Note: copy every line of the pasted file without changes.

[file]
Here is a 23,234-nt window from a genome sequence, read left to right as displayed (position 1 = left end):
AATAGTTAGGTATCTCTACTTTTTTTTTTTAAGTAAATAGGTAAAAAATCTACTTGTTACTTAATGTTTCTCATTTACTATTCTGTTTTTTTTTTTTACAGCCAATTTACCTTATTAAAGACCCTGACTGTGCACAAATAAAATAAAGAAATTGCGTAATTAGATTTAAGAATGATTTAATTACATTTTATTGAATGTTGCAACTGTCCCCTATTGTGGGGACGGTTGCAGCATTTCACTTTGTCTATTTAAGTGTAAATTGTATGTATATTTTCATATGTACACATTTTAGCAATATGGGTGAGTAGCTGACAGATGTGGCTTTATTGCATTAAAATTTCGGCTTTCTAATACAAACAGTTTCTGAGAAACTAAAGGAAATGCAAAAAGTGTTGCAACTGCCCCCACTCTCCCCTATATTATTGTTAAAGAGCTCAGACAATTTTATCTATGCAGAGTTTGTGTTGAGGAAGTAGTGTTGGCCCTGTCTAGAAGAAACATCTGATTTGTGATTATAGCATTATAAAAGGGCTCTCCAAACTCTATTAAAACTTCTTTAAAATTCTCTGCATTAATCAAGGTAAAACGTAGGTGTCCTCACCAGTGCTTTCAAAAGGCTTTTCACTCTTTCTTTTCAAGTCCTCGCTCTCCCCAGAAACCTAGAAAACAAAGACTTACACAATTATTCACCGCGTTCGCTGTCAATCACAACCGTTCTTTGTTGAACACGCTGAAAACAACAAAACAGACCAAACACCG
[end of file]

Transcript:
Here is a 23,234-nt window from a genome sequence, read left to right as displayed (position 1 = left end):
AATAGTTAGGTATCTCTACTTTTTTTTTTTAAGTAAATAGGTAAAAAATCTACTTGTTACTTAATGTTTCTCATTTACTATTCTGTTTTTTTTTTTTACAGCCAATTTACCTTATTAAAGACCCTGACTGTGCACAAATAAAATAAAGAAATTGCGTAATTAGATTTAAGAATGATTTAATTACATTTTATTGAATGTTGCAACTGTCCCCTATTGTGGGGACGGTTGCAGCATTTCACTTTGTCTATTTAAGTGTAAATTGTATGTATATTTTCATATGTACACATTTTAGCAATATGGGTGAGTAGCTGACAGATGTGGCTTTATTGCATTAAAATTTCGGCTTTCTAATACAAACAGTTTCTGAGAAACTAAAGGAAATGCAAAAAGTGTTGCAACTGCCCCCACTCTCCCCTATATTATTGTTAAAGAGCTCAGACAATTTTATCTATGCAGAGTTTGTGTTGAGGAAGTAGTGTTGGCCCTGTCTAGAAGAAACATCTGATTTGTGATTATAGCATTATAAAAGGGCTCTCCAAACTCTATTAAAACTTCTTTAAAATTCTCTGCATTAATCAAGGTAAAACGTAGGTGTCCTCACCAGTGCTTTCAAAAGGCTTTTCACTCTTTCTTTTCAAGTCCTCGCTCTCCCCAGAAACCTAGAAAACAAAGACTTACACAATTATTCACCGCGTTCGCTGTCAATCACAACCGTTCTTTGTTGAACACGCTGAAAACAACAAAACAGACCAAACACCG